Study links preschool snoring, asthma, and nighttime cough

August 11, 2003

(NORTHBROOK, IL, August 12, 2003) - Preschool-age children who regularly snore have a higher prevalence of asthma and nighttime cough than children who do not snore, says a study published in the August issue of CHEST, the peer-reviewed journal of the American College of Chest Physicians (ACCP). The study found that preschool children who snored were twice as likely as nonsnorers to have either asthma or nighttime cough, and that children who snored were more likely than nonsnorers to have coexisting asthma and nighttime cough.

"Physicians often use nighttime cough as a guide in diagnosing asthma in young children, and proceed to treat the asthma hoping to eliminate the cough," said lead author Lucy R. Lu, MB, MPH, Department of Medicine, University of Sydney, Australia. "Our study shows nighttime cough may be caused by snoring, rather than asthma. In these cases, treating the snoring would be more effective in reducing cough."

Researchers from the University of Sydney and The Children's Hospital at Westmead, investigated the prevalence of snoring and the association between snoring, asthma, nighttime cough, and nasal obstruction (hay fever) in preschool children. Using a parent-administered questionnaire, researchers gathered information from 974 children (516 boys and 458 girls) ages 2 through 5. In the children studied, 42.2 percent of children who snored also had asthma, compared to 26.4 percent of children who did not snore. In addition, 61.8 percent of children who snored reported nighttime cough, as compared to 30.5 percent of children who did not snore. A cross-analysis indicated 86.1 percent of children with asthma who snored also experienced nighttime cough, as compared to 52.6 percent of children with asthma who did not snore, 44.1 percent of children without asthma who snored, and 22.6 percent of children reporting no asthma or snoring. Although nasal obstruction of any kind is known to cause snoring, the prevalence of asthma in children without hay fever was significantly higher in children who snored than in children who did not snore.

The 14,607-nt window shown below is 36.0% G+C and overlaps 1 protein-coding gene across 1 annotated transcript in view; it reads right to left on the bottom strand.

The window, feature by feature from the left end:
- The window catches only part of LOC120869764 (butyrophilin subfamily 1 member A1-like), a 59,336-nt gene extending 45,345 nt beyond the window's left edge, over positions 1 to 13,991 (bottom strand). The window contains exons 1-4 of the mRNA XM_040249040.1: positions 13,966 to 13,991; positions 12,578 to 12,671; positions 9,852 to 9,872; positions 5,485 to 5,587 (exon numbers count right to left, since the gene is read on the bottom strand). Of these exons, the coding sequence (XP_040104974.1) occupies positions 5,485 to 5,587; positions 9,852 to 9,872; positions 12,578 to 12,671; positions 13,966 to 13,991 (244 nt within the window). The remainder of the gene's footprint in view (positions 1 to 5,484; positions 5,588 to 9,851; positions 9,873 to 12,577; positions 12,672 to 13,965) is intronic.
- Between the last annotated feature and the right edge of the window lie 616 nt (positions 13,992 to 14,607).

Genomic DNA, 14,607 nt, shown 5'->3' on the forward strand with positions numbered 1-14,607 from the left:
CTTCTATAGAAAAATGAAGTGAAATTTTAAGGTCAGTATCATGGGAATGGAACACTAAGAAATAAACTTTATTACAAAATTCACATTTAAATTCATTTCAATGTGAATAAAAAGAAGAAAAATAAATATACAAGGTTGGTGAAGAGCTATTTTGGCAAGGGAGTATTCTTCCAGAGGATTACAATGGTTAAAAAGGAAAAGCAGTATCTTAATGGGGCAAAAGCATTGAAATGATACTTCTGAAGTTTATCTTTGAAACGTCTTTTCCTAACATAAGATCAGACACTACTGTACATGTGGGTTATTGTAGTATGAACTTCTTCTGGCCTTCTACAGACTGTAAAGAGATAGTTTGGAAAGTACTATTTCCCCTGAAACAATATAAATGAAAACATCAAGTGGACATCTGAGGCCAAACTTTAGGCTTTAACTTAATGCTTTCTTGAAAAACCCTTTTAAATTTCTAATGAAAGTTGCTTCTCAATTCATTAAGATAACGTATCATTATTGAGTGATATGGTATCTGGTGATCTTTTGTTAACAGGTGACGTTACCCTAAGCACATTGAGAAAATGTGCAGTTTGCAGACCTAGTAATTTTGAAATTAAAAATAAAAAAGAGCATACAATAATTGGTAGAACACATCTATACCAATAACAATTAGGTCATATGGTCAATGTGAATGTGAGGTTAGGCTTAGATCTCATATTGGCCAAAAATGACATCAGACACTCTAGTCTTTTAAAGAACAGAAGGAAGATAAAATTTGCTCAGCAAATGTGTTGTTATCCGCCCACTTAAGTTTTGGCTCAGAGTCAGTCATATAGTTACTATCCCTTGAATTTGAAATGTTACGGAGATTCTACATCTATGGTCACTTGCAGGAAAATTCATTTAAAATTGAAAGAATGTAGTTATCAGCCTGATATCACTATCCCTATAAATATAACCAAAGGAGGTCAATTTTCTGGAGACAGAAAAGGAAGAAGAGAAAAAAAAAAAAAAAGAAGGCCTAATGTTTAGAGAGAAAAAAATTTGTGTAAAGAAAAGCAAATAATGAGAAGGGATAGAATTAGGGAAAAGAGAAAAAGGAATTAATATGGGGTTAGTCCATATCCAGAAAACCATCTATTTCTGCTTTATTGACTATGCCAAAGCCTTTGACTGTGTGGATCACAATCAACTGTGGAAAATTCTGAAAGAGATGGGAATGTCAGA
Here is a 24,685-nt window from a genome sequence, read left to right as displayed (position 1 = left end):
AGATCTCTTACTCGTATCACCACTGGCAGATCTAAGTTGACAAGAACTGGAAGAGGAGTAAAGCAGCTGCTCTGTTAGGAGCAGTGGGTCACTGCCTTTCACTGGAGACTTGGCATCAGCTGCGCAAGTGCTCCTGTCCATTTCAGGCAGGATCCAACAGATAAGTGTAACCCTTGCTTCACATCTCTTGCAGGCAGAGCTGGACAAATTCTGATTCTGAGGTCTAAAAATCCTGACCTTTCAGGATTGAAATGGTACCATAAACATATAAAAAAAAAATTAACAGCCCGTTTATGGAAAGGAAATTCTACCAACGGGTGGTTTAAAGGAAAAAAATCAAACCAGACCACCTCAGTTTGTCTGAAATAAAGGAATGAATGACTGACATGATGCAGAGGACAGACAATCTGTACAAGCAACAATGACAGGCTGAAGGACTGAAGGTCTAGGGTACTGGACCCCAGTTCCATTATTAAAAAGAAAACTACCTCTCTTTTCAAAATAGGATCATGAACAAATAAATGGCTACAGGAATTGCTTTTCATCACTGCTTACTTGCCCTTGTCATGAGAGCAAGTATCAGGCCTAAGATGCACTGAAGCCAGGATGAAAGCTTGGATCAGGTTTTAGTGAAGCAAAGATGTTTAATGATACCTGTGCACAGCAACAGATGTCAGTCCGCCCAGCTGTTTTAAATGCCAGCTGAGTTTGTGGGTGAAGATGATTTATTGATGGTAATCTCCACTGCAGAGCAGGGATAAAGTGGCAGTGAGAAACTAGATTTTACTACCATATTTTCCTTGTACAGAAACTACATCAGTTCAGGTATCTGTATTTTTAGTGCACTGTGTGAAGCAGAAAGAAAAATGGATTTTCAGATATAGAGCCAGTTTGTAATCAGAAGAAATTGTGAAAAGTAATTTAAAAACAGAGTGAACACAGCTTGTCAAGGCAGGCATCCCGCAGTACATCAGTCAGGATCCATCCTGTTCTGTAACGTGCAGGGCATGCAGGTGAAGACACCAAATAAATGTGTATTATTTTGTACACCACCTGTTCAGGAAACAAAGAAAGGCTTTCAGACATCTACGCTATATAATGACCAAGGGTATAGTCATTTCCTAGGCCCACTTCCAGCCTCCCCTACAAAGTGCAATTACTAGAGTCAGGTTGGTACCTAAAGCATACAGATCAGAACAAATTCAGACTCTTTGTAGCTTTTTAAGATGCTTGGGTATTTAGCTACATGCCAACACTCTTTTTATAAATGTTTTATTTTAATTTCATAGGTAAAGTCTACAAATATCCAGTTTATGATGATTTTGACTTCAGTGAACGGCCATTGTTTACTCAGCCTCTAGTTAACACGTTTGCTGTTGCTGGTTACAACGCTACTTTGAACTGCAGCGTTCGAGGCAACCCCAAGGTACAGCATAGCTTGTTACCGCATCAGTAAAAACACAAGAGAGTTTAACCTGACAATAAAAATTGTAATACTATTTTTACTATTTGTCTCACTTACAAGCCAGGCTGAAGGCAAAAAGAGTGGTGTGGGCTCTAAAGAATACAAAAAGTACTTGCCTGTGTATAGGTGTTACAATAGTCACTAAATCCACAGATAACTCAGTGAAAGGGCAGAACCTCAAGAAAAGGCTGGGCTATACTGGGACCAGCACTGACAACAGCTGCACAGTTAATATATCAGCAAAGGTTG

"Although there is a strong correlation between asthma and snoring, the causal link between the two conditions is unclear. Asthma does increase the drive to breathe and increased breathing efforts are known to induce snoring. However, it is possible that snoring may act as a trigger for asthma by allowing allergen-laden mucus from the upper airway to enter the lung airways," said co-author Colin E. Sullivan, BSc, MB, BS, PhD, Professor of Medicine, University of Sydney. "Snoring's potential to produce adverse outcomes in behavior, learning, and possibly asthma management will make its identification and evaluation important aspects of any medical consultation in childhood."

Overall survey results indicated 10.5 percent of children snored four or more times a week, and 28 percent suffered from asthma. There was no difference in the prevalence of snoring between genders and no association with age. In addition, the prevalence of obesity in children who snored was slightly higher than in those who did not snore.